Someone recently posted this question to Quora “What’s the fastest way to build a brand?”  The answer is and always has been, through heavy doses of good network television advertising.  It provides sight and sound of a controlled message, broadcast to millions of people, millions of times.  Some cord cutting millennials might build a case they only watch Netflix and Hulu, but they still watch sports and news. Ish.

The slowest way to build a brand is without a meaningful brand strategy to guide product, experience and messaging. Those who study brand building, who study customers, sales and marketing, understand brand strategy as an organizing principle. An organizing principle that aligns brand values and good-ats with customer care-abouts.

Good things happen to products and bad things happen to products. Hacks, if you will. Well, you can hack a product but you can’t hack a brand. Because brand strategies are principle-based.  It’s impossible to hack a principle. The people who manage the principle can be hacked, but not the principle itself.

Get yourself a brand strategy and start building!

Peace.

 

 

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Inexpensive and Easy.

A quote from The New York Times today points to market forces that have made Jeff Bezo the richest man in the world.

“One is the unequal impact of digital technology, which has reduced costs and brought convenience to many.”  

Digital technology has allowed Mr. Bezos to gather $160B in personal wealth, simply by making shopping less expensive and easier.  Less expensive and easy are, not surprisingly, money-makers.

Brand strategy makes marketing less expensive and easier.  It does so by pointing all company actors in a similar direction. It gives them direction for their innovations. It corrals vendors. And it programs consumers to understand quite clearly the value of a product or service.

Marketing is strengthened by strong blocking and tackling. But it needs creativity. Some on the creative side view brand strategy as limiting; as creating limits to creative outputs. Nothing could be further from the truth. Brand strategy sustains creativity. It gives creativity a reason for being. A goal.

Peace|

 

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There are many definitions of brand strategy. Most hard to understand.  And for businesses whose sole purpose is clarity of message, you would think brand strategy definitions would be easy.  

Here’s mine: “An organizing principle for product, experience and messaging.”

What does an organizing principle look like in words?  (Brand strategy is inanimate.)  Well, it is a “claim and proof” array. A single claim about brand superiority or value, supported by 3 proof planks. Proof planks are evidence of the claim, grouped into homogenous clusters.  One of my favorite brand claims for a small commercial cleaning and maintenance company is “The Navy Seals of Commercial Maintenance.”  The proof planks are: “Fast,” “Fastidious” and “Preemptive.”  Put these words into a single sentence and you have a clean, articulate brand strategy. You are organized to market. You are organized to productize. You can build your business experience, communications and website.

Okay other businesses out there — care to share your brand strategies in one sentence?

Peace|

 

 

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Eric Christianson, chief marketing officers for Perdue Farms, was quoted in USA Today as saying the new package design for its fresh chicken is about “contemporizing the brand” for Millennials.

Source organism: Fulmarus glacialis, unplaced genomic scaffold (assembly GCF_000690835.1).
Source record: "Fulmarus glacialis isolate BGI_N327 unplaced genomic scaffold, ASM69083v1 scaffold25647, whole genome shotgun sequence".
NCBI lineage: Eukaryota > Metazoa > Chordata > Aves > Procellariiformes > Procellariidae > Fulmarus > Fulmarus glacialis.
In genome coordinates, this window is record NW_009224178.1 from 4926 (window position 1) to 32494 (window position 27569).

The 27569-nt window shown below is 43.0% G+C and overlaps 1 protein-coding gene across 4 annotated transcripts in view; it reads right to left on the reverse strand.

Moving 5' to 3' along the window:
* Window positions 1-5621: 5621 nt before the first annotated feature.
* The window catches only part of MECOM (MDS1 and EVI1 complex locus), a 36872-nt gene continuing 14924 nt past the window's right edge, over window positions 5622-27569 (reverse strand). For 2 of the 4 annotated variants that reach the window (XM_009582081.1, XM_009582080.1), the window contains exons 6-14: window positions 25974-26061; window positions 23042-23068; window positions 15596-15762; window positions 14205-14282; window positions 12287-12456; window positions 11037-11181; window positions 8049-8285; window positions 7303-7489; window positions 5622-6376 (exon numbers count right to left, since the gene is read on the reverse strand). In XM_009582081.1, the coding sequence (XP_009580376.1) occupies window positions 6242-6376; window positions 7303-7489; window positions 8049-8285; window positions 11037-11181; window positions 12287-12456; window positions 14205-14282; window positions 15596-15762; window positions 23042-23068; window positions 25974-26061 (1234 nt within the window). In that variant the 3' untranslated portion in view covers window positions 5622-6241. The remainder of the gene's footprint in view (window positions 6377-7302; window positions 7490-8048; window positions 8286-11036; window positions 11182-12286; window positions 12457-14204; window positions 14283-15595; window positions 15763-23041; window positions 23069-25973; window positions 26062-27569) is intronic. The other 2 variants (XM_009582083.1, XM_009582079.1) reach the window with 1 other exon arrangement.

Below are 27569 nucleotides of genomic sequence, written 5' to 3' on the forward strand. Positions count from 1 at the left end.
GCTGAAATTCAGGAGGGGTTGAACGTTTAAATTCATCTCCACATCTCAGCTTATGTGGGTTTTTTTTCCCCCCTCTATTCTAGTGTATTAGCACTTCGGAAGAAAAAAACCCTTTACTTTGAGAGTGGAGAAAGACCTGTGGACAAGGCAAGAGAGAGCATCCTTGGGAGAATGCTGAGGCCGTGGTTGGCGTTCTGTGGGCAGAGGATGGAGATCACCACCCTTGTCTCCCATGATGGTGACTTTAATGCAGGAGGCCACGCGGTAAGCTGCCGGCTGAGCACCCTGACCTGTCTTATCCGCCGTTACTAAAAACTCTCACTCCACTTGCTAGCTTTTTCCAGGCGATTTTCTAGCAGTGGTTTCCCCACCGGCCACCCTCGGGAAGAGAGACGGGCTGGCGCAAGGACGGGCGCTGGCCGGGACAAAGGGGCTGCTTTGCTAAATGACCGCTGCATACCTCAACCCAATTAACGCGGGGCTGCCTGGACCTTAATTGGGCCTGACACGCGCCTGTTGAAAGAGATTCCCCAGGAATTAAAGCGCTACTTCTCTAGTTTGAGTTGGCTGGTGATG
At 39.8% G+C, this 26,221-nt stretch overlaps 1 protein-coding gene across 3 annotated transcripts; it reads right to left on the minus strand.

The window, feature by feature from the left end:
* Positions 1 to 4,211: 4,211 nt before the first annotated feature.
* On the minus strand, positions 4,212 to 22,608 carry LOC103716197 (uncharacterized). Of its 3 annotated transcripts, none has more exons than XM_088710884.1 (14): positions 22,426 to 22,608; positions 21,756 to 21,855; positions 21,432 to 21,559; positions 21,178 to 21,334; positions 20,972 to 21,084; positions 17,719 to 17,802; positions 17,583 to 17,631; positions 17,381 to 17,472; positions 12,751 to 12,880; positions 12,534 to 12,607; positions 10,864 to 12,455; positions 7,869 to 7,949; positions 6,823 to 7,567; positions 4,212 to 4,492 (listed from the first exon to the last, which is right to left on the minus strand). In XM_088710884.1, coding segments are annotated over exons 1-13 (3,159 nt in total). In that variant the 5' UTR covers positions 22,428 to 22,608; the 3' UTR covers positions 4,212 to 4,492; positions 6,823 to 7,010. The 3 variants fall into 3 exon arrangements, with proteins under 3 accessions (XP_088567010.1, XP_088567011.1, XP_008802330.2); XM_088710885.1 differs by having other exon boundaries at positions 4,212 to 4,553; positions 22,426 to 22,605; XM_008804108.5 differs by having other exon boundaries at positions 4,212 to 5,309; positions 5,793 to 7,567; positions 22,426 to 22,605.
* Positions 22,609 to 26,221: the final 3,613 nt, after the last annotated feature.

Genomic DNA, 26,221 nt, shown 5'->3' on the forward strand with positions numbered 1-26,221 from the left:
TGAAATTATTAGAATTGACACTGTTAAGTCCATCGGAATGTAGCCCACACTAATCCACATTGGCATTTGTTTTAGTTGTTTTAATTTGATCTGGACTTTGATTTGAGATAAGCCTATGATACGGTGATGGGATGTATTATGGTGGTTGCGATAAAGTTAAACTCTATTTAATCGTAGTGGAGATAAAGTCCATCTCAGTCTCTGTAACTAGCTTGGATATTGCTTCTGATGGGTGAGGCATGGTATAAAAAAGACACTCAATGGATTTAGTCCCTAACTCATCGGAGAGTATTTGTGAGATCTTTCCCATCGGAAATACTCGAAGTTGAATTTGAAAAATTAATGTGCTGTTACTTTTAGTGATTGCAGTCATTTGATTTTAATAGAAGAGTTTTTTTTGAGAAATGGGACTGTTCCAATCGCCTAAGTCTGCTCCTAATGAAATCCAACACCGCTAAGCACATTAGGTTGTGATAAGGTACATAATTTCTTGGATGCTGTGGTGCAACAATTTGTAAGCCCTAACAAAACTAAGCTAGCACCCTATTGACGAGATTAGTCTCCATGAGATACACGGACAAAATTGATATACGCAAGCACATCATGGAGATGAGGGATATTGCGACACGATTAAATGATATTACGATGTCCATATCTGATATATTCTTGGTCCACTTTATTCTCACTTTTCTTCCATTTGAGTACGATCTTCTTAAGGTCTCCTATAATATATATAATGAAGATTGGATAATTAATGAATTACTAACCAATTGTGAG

Research suggests young consumers care about the humane treatment of animals raised for food – and, so, the industrialized approach to husbandry, e.g., heads sticking though gates, animals shoulder to shoulder, is distasteful.  Perdue has enlivened its packaging with a band of blue at the bottom showing a farm-scape and lone chicken pecking at the ground. Quite a reality stretch, if you ask me.  A consultant quoted in the article suggests this “repositioning” will speak to Millennials. Whoa.  Package design is not positioning.  

Nowhere in Mr. Christianson’s comments did I read about brand strategy. Contemporize is not a brand strategy word. It’s a tactical word. It’s a targeting word. Chief marketing officers who move the same pieces around the gameboard can’t expect long term sales gains.

Repositioning is about brand strategy. Not packaging. Not targeting. Brand strategy is an organizing principle anchored to an idea. I don’t see an idea here.

Peace|

 

 

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A brand is an empty vessel into which we pour meaning, someone smart once told me.  But products and services often exist before the name is created. So the vessel isn’t quite empty, is it?

Have you ever named a child? Empty vessel. Or is it?  The parent’s backgrounds are often contributors: family names, favorite bands, etc. (A couple of hippies I knew in college named their kids Dylan and Hendrix.) Were those kids empty vessels? You decide. 

Totally empty or partially full, the name of a vessel is an important brand component. In all three of my discovery questions sets, though, never has there been a question about the name. There will be moving forward. A brand name, done well, will say volumes about the product. But it may also can say a lot about the founders.  A startup founder I worked for picked the product name Zude because “Oh, and it rhymes with dude.”

Brand strategy organizes the all activities associated with building a brand. It is the life blood. But that strategy, has to come from organic material, and understanding a name is rich start.

Peace.

 

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There are some in the advertising business who believe brand strategy is limiting.  They use pejorative terms for brand strategists like “brand police.” (Not that there’s anything pejorative about police.)  When a brand strategy is seen as confining, most often by creative people at agencies, the belief is that brand strategists are conditioned to say “no.”  And it’s true to a degree; good brand manager wants deposits in the brand bank.